By 2030, the number of people older than 65 in the United States will exceed 71 million - double the number in 2000. This trend should be expected to affect courts in Texas, in particular probate courts, as guardianships and will proceedings should escalate accordingly.
All Ages Percent Growth 2010 through 2030: 27.8%
Child Percent Growth 2010 through 2030: 13.2%
Ages 18-24 Percent Growth 2010 through 2030: 20.7%
Ages 25-44 Percent Growth 2010 through 2030: 24.1%
Ages 45-64 Percent Growth 2010 through 2030: 23.3%
Elderly Percent Growth 2010 through 2030: 80.1%
Source: Texas State Data Center
So far that impact has not been noticeable on court statistics; OCA data indicate that over the last decade, the number of probate cases filed each year remained fairly stable at around 58,000 each year, increasing an averaged of 0.5 percent per year. (See p. 41 of the 2008 Annual Statistical Report at http://www.courts.state.tx.us/pubs/AR2008/AR08.pdf). Interestingly, probate cases are heard in most counties by the constitutional county court, whose judge is very unlikely to be an attorney (12% or 31/254 of such judges are licensed); contested matters may be transferred to district court. In the state’s largest counties such matters are heard in statutory probate court.
A guardian is a court-appointed person or entity (such as a local or state agency) that makes decisions on behalf of an incapacitated person, as appointed by a judge under Chapter 13 of the Texas Probate Code. The Guardianship Advisory Board at the Texas Health and Human Services Commission (HHSC) was established by the 75th Legislature in 1997, and has repeatedly advocated for statewide guardianship services to address the number of incapacitated individuals without family, friends, or funds who lack access to guardianship services and less restrictive alternatives. (For example, see their 2000 report at http://www.hhsc.state.tx.us/si/gat/images/guardianship12_2000.pdf.) Beginning to address that need is the Department of Aging and Disability Services Guardianship Program, which provides guardianship services, either directly or through contracts with local guardianship programs, to individuals referred to the program by either the Adult Protective Services (APS) or Child Protective Services (CPS) Divisions of the Texas Department of Family and Protective Services (DFPS).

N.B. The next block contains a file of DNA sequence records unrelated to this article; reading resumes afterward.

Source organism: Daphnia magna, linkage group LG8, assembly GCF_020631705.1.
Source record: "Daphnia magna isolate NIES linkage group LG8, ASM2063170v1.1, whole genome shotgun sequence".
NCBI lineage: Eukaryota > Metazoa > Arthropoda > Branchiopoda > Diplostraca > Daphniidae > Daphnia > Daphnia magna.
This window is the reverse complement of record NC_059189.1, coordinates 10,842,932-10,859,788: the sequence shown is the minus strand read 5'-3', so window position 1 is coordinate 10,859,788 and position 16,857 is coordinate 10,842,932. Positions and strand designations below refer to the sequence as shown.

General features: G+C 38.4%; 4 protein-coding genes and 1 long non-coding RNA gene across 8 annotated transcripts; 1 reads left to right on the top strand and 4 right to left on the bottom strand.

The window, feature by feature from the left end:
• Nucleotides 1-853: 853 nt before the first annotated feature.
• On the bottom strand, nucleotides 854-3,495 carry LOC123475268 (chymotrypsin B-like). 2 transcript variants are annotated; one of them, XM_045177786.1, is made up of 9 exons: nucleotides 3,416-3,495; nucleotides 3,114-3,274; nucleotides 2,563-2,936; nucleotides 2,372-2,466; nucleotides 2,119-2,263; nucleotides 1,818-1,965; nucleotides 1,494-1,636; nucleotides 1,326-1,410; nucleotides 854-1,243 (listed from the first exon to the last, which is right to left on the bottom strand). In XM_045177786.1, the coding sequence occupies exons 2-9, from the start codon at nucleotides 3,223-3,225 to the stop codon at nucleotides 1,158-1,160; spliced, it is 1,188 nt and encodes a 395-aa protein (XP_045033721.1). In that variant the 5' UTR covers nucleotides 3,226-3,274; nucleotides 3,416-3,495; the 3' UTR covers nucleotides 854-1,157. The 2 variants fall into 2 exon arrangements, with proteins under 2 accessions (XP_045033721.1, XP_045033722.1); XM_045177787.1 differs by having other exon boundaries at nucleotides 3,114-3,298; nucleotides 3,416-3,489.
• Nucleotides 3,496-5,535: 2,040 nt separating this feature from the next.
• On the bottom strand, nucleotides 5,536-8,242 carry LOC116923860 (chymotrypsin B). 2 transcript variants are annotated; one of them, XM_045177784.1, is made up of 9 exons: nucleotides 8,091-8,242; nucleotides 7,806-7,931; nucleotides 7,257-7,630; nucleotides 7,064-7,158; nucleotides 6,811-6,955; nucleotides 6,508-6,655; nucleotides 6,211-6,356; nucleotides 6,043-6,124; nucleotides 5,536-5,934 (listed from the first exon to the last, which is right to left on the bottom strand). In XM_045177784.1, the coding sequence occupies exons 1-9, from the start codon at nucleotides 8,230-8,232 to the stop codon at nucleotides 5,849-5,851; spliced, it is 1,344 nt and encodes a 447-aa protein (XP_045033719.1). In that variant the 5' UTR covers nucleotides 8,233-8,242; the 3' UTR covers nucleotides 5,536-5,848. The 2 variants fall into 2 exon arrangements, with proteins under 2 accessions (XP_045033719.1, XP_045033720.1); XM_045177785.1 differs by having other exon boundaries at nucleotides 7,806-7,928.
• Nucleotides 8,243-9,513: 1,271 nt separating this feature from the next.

In 2005, through S.B. 6, the Judicial Branch was brought more into this mix through the creation of the Guardianship Certification Board within OCA. Under Section 111.042 of the Texas Government Code and Rule III(a) of the Board's rules, the following individuals must be certified by the GCB in order to be appointed by a judge:
individuals, other than attorneys or corporate fiduciaries, who are private professional guardians,
individuals who provide guardianship services to wards of the Texas Department of Aging and Disability Services (DADS), and
individuals, other than volunteers, who provide guardianship services to wards of a local, county, or regional guardianship program.
Attorneys who provide guardianship services in a capacity other than a private professional guardian may need to be certified.
Hopefully rounding out this information, you may want to visit the Center for Elders and Courts, a new initiative at the National Center for State Courts.